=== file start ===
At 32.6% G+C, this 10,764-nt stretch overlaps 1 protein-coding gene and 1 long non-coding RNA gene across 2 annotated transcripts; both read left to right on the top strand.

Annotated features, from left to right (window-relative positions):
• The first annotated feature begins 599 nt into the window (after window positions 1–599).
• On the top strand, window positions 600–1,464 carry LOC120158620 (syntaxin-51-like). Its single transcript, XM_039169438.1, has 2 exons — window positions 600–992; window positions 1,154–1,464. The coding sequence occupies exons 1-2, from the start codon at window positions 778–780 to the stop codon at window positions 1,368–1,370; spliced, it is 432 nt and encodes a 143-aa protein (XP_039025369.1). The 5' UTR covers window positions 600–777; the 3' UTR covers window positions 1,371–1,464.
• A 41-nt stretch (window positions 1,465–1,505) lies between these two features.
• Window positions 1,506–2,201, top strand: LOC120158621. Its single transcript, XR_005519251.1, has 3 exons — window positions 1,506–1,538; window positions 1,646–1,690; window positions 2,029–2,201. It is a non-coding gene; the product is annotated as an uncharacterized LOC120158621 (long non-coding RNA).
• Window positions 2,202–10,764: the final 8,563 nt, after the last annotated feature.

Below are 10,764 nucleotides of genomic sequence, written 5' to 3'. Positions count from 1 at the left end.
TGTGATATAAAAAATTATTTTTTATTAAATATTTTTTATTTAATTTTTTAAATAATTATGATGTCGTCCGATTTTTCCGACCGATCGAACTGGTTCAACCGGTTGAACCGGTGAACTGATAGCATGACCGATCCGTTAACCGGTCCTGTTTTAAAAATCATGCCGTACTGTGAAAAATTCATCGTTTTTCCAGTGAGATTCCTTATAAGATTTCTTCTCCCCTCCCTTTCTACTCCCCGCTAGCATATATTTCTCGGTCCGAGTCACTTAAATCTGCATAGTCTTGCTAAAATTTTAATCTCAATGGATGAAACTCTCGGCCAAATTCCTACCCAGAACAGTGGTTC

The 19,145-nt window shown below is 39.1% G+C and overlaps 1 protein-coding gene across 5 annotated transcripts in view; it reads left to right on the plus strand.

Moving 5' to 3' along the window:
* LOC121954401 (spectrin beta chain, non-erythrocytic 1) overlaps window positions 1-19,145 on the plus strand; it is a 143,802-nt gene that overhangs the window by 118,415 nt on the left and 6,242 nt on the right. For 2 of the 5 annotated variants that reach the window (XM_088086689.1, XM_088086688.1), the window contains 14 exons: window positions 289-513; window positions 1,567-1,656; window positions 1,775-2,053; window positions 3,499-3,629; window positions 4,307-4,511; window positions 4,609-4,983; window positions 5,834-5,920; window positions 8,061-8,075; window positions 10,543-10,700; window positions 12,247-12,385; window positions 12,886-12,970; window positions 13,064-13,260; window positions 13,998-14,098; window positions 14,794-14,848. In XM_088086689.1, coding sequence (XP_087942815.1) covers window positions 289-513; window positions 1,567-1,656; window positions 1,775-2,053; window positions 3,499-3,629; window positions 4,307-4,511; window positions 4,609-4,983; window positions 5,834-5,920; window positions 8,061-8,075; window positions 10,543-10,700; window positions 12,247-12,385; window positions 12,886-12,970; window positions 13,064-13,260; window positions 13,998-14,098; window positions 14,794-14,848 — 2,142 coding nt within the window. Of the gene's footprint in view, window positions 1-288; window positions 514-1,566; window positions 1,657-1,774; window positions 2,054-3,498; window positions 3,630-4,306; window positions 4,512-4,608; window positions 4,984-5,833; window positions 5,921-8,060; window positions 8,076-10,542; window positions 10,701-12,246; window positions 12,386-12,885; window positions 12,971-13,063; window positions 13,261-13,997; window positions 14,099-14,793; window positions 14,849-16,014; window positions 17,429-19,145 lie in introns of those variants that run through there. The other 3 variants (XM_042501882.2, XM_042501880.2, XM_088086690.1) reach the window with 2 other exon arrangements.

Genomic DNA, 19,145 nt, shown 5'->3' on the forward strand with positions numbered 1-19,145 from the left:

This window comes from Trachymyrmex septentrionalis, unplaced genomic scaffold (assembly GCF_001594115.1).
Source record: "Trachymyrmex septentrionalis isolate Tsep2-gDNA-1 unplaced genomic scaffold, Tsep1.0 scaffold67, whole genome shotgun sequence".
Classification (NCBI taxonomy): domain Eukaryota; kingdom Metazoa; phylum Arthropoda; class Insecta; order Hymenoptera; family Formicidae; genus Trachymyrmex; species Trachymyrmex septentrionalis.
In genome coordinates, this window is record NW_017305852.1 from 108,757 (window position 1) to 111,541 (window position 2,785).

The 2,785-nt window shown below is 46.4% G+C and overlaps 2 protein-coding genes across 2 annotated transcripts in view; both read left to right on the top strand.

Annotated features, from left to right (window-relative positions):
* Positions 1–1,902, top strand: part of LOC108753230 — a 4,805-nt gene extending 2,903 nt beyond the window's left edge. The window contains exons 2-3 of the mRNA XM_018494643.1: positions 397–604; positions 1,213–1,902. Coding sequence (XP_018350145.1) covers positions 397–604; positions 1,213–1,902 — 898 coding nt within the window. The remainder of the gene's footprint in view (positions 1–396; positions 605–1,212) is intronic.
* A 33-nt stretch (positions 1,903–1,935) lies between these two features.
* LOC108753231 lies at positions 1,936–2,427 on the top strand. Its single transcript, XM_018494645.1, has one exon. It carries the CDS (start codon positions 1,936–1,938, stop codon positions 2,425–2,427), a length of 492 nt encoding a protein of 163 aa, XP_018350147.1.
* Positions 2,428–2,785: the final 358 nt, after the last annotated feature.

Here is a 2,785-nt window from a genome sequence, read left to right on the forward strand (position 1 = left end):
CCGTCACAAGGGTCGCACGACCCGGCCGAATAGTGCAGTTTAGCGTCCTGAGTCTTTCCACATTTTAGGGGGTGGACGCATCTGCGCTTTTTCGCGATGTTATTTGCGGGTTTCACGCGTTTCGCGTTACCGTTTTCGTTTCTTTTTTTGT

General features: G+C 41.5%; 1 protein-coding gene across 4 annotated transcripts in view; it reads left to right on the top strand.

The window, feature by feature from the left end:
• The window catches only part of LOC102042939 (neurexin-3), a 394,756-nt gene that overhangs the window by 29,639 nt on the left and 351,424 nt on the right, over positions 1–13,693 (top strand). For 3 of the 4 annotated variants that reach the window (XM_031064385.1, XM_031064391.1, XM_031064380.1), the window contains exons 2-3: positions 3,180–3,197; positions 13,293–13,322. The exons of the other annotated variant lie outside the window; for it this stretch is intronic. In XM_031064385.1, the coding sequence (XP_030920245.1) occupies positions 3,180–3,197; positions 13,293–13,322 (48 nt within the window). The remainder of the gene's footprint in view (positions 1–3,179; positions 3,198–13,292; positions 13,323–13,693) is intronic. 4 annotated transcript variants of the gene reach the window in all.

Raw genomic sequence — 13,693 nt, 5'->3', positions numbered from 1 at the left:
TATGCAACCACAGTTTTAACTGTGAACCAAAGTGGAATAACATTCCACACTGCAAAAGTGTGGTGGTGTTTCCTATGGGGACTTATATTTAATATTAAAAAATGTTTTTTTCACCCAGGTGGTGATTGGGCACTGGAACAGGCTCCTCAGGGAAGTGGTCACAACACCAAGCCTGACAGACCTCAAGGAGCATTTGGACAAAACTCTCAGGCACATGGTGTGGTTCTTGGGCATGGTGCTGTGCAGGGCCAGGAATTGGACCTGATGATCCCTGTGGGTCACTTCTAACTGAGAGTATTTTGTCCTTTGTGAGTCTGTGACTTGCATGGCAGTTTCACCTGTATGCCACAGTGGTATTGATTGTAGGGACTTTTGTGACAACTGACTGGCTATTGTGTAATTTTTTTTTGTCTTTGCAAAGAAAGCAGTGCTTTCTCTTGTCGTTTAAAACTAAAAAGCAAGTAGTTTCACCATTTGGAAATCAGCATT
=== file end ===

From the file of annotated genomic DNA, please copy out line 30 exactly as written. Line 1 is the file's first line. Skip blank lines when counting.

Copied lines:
TATGCAACCACAGTTTTAACTGTGAACCAAAGTGGAATAACATTCCACACTGCAAAAGTGTGGTGGTGTTTCCTATGGGGACTTATATTTAATATTAAAAAATGTTTTTTTCACCCAGGTGGTGATTGGGCACTGGAACAGGCTCCTCAGGGAAGTGGTCACAACACCAAGCCTGACAGACCTCAAGGAGCATTTGGACAAAACTCTCAGGCACATGGTGTGGTTCTTGGGCATGGTGCTGTGCAGGGCCAGGAATTGGACCTGATGATCCCTGTGGGTCACTTCTAACTGAGAGTATTTTGTCCTTTGTGAGTCTGTGACTTGCATGGCAGTTTCACCTGTATGCCACAGTGGTATTGATTGTAGGGACTTTTGTGACAACTGACTGGCTATTGTGTAATTTTTTTTTGTCTTTGCAAAGAAAGCAGTGCTTTCTCTTGTCGTTTAAAACTAAAAAGCAAGTAGTTTCACCATTTGGAAATCAGCATT